President Donald Trump launched his re-election committee on Inauguration Day in January so he could begin to sock away cash immediately, but speculation that he won’t run again continues unabated.
And that raises an intriguing question: Where will the millions of dollars in the bank go if he decides to ditch the White House for a return to Trump Tower? (He can’t, for example, use the money on personal legal funds.)
What complicates the answer is that the president is not a product nor a supporter of the establishment, so a traditional transfer of all of those funds to the Republican National Committee or state and local parties — though a legitimate legal option — may not interest him.
As of the end of September, Donald J. Trump For President, Inc. boasted $18 million in its coffers. More than half came from transfers from aligned committees from his 2016 campaign, but most of the new money he’s brought in this year has come from small donors, and it continues to roll in.
And that’s an important point, because the FEC considers any dollar up to the first $2,700 given to a candidate available for use in a primary campaign. Any dollar over that amount and on up to $5,400 cannot be used by the campaign until after the candidate officially becomes a political party’s nominee at a nominating convention, which in this case will be in the summer of 2020.
While the president enjoys a healthy share of emphatic supporters, fewer than three dozen individual donors have so far given the maximum allowable contribution for both the primary and the general election.
That computes to less than $100,000 that has to be earmarked for the general election, which means the bulk of Trump’s millions can be used before the convention. That money does not have to be refunded or re-designated, according to FEC rules.
Should Trump ultimately forego a 2020 bid, Vice President Mike Pence almost certainly would run as his heir to the Oval Office. And because Trump likes to keep his audiences guessing, it’s a good bet he’d wait as long as possible to pull the plug. That’s where it starts to get murky.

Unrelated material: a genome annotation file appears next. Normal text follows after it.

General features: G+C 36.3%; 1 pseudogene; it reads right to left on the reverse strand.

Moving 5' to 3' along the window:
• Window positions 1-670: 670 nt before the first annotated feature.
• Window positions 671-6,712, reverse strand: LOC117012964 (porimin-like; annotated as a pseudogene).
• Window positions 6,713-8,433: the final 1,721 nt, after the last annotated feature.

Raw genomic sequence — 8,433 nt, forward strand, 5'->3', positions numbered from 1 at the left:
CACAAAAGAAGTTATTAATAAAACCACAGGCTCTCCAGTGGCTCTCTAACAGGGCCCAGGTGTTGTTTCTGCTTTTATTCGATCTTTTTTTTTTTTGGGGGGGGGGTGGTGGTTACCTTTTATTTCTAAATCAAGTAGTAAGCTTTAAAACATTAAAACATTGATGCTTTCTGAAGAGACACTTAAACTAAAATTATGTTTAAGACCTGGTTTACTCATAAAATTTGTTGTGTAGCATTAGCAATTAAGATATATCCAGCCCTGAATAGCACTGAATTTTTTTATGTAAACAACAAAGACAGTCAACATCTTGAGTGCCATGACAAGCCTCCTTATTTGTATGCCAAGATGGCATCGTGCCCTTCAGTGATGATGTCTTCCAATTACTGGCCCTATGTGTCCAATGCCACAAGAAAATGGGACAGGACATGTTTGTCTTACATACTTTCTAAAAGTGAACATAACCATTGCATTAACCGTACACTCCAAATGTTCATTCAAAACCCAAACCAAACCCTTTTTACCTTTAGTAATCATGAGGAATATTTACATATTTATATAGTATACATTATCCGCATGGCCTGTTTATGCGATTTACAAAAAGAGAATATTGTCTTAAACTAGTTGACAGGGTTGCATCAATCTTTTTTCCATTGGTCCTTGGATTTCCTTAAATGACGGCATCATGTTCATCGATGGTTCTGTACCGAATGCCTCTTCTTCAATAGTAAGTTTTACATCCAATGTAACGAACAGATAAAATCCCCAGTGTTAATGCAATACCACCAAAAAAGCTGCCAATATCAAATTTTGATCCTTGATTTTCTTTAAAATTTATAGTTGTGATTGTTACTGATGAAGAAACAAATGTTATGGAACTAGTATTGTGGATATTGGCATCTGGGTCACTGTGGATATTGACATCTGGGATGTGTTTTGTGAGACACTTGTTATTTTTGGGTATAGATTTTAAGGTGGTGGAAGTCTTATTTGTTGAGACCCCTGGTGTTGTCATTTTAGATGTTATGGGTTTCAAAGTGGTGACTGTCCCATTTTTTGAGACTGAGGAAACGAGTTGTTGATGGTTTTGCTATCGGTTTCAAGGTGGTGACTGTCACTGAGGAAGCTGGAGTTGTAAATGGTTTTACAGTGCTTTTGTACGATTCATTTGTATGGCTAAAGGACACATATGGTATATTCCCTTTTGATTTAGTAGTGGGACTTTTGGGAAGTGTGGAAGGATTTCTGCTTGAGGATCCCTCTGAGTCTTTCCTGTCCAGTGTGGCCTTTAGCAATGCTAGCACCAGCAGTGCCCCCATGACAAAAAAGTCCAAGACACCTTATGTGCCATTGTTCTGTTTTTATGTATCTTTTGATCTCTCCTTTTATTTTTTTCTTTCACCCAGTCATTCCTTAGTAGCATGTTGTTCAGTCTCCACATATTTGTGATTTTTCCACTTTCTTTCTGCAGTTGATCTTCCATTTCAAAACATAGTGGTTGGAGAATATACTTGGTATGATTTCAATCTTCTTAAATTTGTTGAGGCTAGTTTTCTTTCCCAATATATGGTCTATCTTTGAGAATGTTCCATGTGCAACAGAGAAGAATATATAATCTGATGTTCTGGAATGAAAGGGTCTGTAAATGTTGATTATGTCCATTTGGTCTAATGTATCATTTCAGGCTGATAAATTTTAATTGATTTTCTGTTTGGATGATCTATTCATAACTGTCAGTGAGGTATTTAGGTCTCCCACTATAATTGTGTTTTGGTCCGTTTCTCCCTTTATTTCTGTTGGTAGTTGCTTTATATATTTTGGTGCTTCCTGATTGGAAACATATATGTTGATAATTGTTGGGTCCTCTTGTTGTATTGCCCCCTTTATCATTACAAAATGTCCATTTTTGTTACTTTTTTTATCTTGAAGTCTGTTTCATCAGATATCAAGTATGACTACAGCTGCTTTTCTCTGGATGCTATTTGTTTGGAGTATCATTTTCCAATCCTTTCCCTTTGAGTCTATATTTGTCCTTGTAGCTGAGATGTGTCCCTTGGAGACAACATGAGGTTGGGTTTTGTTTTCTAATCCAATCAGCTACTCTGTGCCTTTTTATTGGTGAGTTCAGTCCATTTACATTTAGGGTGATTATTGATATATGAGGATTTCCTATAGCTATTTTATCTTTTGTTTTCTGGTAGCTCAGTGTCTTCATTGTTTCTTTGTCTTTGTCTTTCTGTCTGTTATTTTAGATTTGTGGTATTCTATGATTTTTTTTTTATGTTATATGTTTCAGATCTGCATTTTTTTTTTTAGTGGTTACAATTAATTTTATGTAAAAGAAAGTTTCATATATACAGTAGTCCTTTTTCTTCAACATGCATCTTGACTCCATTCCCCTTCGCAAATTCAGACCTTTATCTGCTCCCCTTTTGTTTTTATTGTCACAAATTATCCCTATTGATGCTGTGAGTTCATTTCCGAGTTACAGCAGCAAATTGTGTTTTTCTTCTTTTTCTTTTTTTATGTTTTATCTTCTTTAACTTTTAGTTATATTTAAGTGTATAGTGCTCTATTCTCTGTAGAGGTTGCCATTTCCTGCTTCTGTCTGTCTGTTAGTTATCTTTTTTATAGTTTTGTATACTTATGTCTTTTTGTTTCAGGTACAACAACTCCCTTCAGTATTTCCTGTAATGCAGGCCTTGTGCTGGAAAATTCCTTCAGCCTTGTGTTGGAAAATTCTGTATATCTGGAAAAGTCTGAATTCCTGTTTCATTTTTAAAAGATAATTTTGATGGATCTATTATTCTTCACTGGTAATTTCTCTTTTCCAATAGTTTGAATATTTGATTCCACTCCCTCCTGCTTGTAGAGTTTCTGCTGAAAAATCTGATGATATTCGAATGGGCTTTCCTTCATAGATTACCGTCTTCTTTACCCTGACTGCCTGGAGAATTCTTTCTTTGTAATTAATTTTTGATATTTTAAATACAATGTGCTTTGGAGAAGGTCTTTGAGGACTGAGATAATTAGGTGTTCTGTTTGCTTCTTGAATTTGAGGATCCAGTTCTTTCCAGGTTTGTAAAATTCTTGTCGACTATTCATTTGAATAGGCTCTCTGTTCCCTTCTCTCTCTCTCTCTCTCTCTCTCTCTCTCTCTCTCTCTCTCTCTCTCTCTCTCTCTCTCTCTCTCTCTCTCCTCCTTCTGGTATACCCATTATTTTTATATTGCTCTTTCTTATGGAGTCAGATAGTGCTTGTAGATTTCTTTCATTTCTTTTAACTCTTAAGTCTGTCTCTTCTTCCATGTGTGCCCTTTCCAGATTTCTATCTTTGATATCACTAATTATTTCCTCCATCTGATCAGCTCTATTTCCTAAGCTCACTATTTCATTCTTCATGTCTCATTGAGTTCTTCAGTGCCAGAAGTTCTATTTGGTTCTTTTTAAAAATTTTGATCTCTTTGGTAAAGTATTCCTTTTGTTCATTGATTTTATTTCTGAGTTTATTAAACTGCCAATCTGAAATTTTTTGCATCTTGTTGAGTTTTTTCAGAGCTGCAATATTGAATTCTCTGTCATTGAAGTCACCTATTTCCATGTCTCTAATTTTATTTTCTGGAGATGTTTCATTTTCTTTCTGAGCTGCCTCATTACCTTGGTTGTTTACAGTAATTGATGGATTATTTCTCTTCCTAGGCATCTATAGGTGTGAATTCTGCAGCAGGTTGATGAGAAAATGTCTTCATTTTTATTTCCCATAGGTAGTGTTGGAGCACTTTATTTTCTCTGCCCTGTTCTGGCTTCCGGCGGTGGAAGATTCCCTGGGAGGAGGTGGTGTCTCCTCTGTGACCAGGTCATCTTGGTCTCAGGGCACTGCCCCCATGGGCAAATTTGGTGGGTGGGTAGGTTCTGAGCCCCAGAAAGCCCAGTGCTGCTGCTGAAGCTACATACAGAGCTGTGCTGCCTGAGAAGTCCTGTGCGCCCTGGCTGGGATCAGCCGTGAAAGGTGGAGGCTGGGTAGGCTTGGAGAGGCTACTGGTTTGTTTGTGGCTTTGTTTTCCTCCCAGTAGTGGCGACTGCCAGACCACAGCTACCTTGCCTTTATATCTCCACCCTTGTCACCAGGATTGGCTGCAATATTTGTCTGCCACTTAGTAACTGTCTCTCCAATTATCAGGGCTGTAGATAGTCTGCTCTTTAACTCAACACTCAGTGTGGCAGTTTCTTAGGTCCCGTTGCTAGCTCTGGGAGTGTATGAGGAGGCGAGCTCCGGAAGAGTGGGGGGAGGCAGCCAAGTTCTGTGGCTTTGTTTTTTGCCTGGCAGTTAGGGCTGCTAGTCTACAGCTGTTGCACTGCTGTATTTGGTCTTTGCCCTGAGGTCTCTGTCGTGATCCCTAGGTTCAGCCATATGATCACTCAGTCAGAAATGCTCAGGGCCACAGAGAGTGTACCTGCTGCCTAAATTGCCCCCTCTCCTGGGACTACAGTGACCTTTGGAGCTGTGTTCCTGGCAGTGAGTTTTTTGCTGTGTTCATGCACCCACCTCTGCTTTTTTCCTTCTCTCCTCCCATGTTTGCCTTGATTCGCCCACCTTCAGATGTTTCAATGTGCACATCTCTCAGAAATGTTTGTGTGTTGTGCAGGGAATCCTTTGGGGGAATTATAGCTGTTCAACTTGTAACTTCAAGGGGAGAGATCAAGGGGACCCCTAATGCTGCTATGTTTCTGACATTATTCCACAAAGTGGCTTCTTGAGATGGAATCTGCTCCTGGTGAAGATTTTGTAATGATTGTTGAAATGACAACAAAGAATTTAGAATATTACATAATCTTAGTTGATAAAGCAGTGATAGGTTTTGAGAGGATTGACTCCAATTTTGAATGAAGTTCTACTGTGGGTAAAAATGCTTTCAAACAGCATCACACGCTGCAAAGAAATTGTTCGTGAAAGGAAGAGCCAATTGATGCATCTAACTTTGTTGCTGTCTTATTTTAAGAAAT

Could Trump’s campaign committee transfer its cash to a Pence campaign committee if the two start out a 2020 bid on the same ticket when the primaries begin?
According to election lawyer Carol Laham of Wiley Rein, it’s a qualified no.
“I don’t believe that this issue has ever come up before in the context of the presidential election,” she said. But because the committee raising cash currently is listed as Trump’s, “I do not believe that committee could transfer funds to a Pence for President Committee should one ever be established,” she added.
The FEC tends to agree, but a spokesman and several election lawyers suggested Trump’s committee could seek an advisory opinion should the scenario arise.
Christian Hilland, the FEC’s deputy press secretary, also wrote IJR in an email:
If a candidate accepts contributions for the general election before the primary is held and loses the primary (or does not otherwise participate in the general election), the candidate’s principal campaign committee must refund, redesignate or reattribute the general election contributions within 60 days of the primary or the date that the candidate publicly withdraws from the primary race. A former candidate may no longer accept additional contributions after the date that he or she withdrew from the primary race unless his or her committee has net debts outstanding, which occurs when a committee has more debt than cash on hand for a given election.
While the law and agency regulations do not directly speak to the situation you outlined, a committee’s safest option would be to issue general election refunds to its original contributors and have the committee of the new presidential candidate solicit its own contributions. The full cost of that solicitation should be paid by the new committee to avoid any type of in-kind contribution from the committee of the former presidential candidate. The other option would be for a committee to seek an advisory opinion from the agency.
Democratic election lawyer Marc Elias doubted that such an advisory opinion would prevail. But it concerns a much smaller pool of money as it is.
And those donors come from Trump strongholds in swing states over the country — like Mount Vernon, Ohio and Greensboro, North Carolina — to West Palm Beach, Los Angeles, and Dallas. It’s not hard to imagine those donors would sign a letter to redirect their donations from a Trump-led campaign to a Pence one if the campaign made the request.
The more intriguing issue is the bigger pool of money raised so far for the primary.
Attorney Charlie Spies of Clark Hill wrote in an email, “Primary election money may be given to the RNC, or to a super PAC, but may not be given to a Pence (or Bannon, etc.) for President committee.”
And there’s the catch. Donald J. Trump For President, Inc. could ship its funds to a super PAC that aligns with Pence or Stephen Bannon, the president’s former chief strategist who is waging war on the GOP establishment with his support for firebrand far-right Republican candidates.
To be sure, sources close to the president say he is still fully committed to seeking a second term. Even an establishment-centric Republican lobbyist who has met with the president multiple times this year told IJR that he was in a meeting with the president a couple of weeks ago in which Trump spoke confidently about his re-election effort.
The committee has spent liberally on consulting, compliance, and digital advertising in 2017, as well as on the campaign rallies the president has headlined this year. Whatever the outcome, those Trump supporters and donors are staying engaged.